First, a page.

Last night began my first heifer checking shift. For those of you new to this blog, or ranches, or cattle, you might investigate my Heifer Movies on the left sidebar of this blog. But basically, heifers are cows that are having their very first babies. We keep an extremely close eye on them. They are bovine versions of teenage mothers. They may have problems, they may decide the pain was horrible and hate their calves, they may be stupid and have it in a mud puddle. There are 63 heifers this year… and since we AI (Artificially Inseminate) the heifers, their due dates are on the same few days. That makes for insanity for a few days, but we hope it is over with fast! It never is, but we hope so all the same.
My heifer checking shift is at 10 pm every night. You know, the time of night your body is slowing down, getting snuggly and relaxed. You must force yourself to leave the couch and the Olympics telecast and put on whatever warm clothes seem necessary. Last night, my light coat seemed adequate, until I stepped outside and found it snowing. Tonight I’ll grab my fleece jeans and heavy coat plus scarf, warm hat and gloves. You must be prepared to spend a few hours out in the cold if necessary.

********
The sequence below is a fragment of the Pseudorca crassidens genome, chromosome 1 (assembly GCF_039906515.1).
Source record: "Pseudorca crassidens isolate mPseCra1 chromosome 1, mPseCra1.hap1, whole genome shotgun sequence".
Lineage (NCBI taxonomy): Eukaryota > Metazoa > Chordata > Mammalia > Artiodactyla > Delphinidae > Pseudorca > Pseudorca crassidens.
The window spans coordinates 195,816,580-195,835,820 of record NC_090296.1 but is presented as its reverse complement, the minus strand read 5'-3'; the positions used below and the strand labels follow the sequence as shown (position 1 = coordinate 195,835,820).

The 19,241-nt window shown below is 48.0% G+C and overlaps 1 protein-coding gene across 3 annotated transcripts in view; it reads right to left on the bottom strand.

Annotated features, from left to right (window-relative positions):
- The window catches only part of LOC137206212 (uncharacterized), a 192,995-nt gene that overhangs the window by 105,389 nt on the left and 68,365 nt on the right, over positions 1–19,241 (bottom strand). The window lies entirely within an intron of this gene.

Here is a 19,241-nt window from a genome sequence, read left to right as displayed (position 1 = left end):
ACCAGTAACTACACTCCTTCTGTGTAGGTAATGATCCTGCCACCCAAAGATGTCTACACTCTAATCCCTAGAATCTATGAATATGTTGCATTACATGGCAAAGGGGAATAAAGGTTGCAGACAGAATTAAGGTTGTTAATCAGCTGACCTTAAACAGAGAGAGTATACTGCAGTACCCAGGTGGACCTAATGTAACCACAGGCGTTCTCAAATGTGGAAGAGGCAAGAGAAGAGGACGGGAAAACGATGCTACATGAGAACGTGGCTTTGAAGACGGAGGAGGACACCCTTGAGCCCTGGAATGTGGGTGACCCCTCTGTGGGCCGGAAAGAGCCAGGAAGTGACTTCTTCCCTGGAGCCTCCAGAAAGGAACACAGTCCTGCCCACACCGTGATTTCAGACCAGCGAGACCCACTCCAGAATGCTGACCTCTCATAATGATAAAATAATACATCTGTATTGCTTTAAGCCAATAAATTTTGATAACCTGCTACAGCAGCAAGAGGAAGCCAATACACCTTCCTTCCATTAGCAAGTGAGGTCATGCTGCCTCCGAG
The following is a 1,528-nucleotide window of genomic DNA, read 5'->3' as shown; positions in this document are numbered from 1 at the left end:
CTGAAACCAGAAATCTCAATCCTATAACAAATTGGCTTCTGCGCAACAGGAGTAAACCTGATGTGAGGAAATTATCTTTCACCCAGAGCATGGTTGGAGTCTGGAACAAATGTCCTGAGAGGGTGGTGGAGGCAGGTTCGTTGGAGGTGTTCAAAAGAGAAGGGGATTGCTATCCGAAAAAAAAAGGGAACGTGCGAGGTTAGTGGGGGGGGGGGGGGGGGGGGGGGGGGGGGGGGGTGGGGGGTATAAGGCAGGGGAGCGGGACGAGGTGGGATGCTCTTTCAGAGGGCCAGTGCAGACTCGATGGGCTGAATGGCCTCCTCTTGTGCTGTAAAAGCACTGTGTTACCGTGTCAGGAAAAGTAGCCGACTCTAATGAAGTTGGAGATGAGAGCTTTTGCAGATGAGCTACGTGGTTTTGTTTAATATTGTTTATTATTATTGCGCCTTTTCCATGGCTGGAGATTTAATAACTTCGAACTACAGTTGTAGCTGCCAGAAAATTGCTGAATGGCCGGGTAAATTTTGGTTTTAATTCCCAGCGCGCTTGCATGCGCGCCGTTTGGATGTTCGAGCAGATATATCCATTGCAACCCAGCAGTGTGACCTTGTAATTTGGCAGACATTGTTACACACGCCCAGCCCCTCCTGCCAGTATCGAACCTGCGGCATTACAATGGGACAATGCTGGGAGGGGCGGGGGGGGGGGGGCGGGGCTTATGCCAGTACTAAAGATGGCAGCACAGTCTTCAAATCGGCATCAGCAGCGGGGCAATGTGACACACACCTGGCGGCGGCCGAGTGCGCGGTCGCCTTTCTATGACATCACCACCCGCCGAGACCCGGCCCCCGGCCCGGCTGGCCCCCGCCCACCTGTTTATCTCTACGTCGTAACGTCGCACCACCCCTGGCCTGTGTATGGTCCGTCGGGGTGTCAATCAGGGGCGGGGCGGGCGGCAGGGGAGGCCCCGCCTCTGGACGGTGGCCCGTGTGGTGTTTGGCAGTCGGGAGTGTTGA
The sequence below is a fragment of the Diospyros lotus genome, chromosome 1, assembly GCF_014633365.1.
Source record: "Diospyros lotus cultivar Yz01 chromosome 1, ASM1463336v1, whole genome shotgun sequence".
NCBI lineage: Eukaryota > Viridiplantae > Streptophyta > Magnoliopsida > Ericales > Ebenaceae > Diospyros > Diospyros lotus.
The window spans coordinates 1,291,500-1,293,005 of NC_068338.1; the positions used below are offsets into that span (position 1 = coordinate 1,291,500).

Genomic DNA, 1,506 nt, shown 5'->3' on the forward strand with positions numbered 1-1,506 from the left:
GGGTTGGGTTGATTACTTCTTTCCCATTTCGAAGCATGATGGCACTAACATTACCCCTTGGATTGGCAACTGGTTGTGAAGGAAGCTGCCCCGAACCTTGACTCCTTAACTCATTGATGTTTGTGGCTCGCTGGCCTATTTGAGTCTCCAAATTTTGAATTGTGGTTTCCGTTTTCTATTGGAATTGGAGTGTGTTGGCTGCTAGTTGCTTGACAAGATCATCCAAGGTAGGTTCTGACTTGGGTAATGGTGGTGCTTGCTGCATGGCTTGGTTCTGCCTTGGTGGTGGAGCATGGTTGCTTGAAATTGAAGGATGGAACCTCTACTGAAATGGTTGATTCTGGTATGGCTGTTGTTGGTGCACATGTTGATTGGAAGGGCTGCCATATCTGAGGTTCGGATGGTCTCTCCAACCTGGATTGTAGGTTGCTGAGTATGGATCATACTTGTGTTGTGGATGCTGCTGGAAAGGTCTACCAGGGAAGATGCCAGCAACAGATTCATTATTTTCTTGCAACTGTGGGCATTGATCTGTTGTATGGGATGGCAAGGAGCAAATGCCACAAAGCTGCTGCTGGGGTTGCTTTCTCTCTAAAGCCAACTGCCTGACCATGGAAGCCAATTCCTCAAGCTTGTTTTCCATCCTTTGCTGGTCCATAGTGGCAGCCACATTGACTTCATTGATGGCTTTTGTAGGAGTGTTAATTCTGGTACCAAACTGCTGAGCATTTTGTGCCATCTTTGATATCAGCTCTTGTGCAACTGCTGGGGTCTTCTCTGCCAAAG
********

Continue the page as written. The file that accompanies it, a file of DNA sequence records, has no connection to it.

Now on that subject of snow last night… we were supposed to receive half an inch… but awoke to this…
Thanks, Mr. Weatherman, we received half an inch of *moisture* in the 5 or 6 inches of snow! Small detail. ha.
After waking to the unpredicted snow, the tractor’s three point hitch decided not to work… so I tried to help Vernon with the feeding… the calves appreciated my pitiful pitchfork skills.
Later I looked out of my kitchen window and spied Dally, covered in green slimy poop from nose to tail and mmoooooving slooooooowly. Vernon told me she headed a heifer and the heifer smashed her and rolled her. Sure enough, she has a scrape on her ribs behind her elbow and looks like she was shaved, the hair has been ripped out in a 2″ area. I imagine she’s cracked some ribs. She eats and drinks just fine, but seemingly guards that area and walks like she’s 90 years old! She also stinks like fresh manure, and I can’t give her a bath without hurting her, as if she’d like one anyway… my floors and mud room got a quick wipedown with bleach water though, to remove the smell!
Doesn’t she look pitiful? She’s not near as sparkly as she was in yesterday’s photo!
Anyone up for accompanying me on my 10 o’clock shift?
(One of today’s calves, one minute old… his mom’s name is Twister… betcha can’t figure out why I named her that!)
Six out of 63 calved so far.